Luke 5:3 And [Jesus] got into one of the boats, which was Simon's, and asked him to put out a little distance from the land. And He sat down and continued teaching the crowds from the boat. 4 Now when He had finished speaking, He said to Simon, "Put out into the deep water and let down your nets for a catch." 5 Simon responded and said, "Master, we worked hard all night and caught nothing," [Jesus tells Peter to do something that he doesn't want to do. He's tired. He knows better. It won't work. It's not worth it.] "But I will do as You say and let down the nets."

 

God's Word commands us to do things we'd rather not do. God's Spirit makes these commands real in the moment. "Do this." When He does, it's almost always something we don't naturally want to do. That's why He has to tell us. "Apologize for what you did. Be kind to this person. Serve this person."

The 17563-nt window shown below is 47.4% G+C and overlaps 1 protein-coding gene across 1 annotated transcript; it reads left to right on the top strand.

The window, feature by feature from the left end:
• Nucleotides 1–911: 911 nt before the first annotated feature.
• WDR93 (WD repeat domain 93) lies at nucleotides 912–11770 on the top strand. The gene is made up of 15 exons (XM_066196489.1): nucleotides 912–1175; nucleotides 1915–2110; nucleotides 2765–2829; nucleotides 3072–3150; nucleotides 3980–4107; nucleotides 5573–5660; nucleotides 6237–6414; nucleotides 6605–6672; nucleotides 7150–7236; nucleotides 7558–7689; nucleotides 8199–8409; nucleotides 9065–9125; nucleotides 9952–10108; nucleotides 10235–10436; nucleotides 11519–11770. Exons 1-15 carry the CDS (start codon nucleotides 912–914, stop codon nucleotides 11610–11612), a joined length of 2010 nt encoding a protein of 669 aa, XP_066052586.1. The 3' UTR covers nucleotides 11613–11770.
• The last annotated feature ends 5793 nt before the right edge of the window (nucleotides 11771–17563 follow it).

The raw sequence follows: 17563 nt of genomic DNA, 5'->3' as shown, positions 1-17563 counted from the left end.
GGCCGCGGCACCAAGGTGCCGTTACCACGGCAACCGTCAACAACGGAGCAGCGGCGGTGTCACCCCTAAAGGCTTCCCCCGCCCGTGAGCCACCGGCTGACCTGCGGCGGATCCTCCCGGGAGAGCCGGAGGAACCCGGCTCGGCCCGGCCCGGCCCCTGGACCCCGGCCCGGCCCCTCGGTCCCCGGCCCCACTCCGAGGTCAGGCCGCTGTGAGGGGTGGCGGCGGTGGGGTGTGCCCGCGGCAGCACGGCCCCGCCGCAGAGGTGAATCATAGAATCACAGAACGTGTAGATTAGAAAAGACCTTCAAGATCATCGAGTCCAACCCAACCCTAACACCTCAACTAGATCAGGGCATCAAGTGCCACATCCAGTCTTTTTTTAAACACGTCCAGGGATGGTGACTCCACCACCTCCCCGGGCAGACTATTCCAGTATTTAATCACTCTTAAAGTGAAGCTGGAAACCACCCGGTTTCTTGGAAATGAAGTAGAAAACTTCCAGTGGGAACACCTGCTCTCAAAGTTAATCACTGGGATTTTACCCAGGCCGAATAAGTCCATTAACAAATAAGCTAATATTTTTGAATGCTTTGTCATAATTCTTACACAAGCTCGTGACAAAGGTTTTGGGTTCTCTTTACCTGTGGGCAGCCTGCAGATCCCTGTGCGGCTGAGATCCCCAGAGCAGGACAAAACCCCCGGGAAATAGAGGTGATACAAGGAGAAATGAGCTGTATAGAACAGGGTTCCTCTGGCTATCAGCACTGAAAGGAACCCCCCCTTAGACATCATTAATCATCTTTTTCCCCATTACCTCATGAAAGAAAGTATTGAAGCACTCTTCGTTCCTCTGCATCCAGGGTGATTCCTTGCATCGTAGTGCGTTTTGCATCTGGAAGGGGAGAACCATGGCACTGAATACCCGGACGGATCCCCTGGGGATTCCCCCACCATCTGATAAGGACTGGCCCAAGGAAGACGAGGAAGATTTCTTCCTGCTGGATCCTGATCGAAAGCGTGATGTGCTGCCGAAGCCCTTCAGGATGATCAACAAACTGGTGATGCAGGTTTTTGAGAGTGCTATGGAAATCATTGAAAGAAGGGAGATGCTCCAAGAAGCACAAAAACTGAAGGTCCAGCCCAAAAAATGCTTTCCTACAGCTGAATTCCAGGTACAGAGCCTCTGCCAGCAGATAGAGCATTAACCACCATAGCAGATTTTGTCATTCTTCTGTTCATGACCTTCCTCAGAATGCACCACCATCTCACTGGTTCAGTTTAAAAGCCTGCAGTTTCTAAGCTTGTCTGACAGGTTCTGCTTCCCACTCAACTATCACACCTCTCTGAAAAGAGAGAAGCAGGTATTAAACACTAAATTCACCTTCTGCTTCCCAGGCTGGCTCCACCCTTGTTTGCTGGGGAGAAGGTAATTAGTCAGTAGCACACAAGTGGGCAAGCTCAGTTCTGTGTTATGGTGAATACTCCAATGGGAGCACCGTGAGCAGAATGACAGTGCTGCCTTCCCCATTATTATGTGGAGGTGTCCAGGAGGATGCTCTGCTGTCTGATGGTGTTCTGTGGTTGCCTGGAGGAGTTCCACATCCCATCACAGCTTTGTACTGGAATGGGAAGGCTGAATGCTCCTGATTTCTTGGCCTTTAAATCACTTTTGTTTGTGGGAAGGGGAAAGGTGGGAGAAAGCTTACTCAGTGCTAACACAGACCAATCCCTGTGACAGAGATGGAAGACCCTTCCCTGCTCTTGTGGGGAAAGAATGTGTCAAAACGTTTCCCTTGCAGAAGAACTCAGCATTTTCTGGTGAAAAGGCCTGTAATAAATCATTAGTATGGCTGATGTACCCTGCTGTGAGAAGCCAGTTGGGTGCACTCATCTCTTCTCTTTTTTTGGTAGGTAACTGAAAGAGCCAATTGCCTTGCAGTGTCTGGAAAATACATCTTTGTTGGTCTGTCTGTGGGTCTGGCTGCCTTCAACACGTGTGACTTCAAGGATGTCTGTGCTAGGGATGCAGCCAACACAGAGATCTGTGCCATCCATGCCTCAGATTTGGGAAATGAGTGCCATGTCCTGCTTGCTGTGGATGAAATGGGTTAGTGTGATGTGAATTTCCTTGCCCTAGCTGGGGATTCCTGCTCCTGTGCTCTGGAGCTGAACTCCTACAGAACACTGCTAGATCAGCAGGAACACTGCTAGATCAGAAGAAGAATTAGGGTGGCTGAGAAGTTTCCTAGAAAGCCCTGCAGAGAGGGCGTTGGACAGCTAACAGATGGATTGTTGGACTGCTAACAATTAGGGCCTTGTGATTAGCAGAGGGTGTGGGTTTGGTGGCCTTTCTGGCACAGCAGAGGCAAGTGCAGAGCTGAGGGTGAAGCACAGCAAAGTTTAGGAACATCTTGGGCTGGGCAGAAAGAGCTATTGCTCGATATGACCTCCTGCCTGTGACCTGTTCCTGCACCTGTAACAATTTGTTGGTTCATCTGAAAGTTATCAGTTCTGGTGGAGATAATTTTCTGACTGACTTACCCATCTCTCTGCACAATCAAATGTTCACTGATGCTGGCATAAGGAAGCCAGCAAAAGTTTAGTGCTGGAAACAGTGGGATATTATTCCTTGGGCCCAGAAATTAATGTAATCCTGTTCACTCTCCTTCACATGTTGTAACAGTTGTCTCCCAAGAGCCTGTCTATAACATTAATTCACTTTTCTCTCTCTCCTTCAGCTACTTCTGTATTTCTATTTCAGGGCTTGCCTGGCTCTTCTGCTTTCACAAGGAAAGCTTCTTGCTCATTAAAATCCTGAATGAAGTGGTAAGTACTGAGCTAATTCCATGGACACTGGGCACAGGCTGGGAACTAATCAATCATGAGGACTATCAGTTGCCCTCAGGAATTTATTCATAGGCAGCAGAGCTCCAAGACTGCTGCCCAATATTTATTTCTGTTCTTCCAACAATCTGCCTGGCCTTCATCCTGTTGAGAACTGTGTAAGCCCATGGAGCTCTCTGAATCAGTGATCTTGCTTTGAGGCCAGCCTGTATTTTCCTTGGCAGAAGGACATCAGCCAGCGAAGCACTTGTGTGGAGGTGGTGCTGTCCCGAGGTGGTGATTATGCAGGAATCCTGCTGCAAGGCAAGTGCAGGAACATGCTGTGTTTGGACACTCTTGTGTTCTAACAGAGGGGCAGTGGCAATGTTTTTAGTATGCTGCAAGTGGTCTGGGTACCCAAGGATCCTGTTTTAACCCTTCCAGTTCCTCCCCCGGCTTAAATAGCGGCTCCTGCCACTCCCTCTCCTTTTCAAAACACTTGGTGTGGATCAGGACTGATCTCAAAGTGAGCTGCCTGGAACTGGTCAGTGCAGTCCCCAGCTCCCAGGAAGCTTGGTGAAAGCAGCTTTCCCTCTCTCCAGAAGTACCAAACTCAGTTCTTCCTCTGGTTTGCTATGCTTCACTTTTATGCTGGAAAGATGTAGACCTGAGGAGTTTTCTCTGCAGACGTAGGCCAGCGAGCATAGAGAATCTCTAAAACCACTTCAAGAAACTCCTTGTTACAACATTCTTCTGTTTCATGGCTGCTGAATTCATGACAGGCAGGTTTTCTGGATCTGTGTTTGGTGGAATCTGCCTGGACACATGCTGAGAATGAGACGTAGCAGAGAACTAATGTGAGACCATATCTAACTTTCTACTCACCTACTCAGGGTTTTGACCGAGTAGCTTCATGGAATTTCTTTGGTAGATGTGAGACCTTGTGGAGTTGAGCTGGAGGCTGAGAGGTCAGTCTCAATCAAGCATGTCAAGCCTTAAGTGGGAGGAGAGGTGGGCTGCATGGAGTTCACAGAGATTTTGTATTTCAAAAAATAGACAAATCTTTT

Jesus doesn't tell Peter to do something that Peter doesn't want to do because He needs anything from Peter. Jesus wants to bless Peter. So Peter tells his crew to let out the nets,

 

Luke 5:6 And when they had done this, they caught a great quantity of fish, and their nets began to tear; 7 so they signaled to their partners in the other boat to come and help them. And they came and filled both of the boats, to the point that they were sinking.

 

Understand something rich about Jesus from this. Jesus doesn’t have you do something because He needs anything from you, rather He wants something for you. He wants to bless you. He wants to grow your trust in Him that you may walk closer with Him.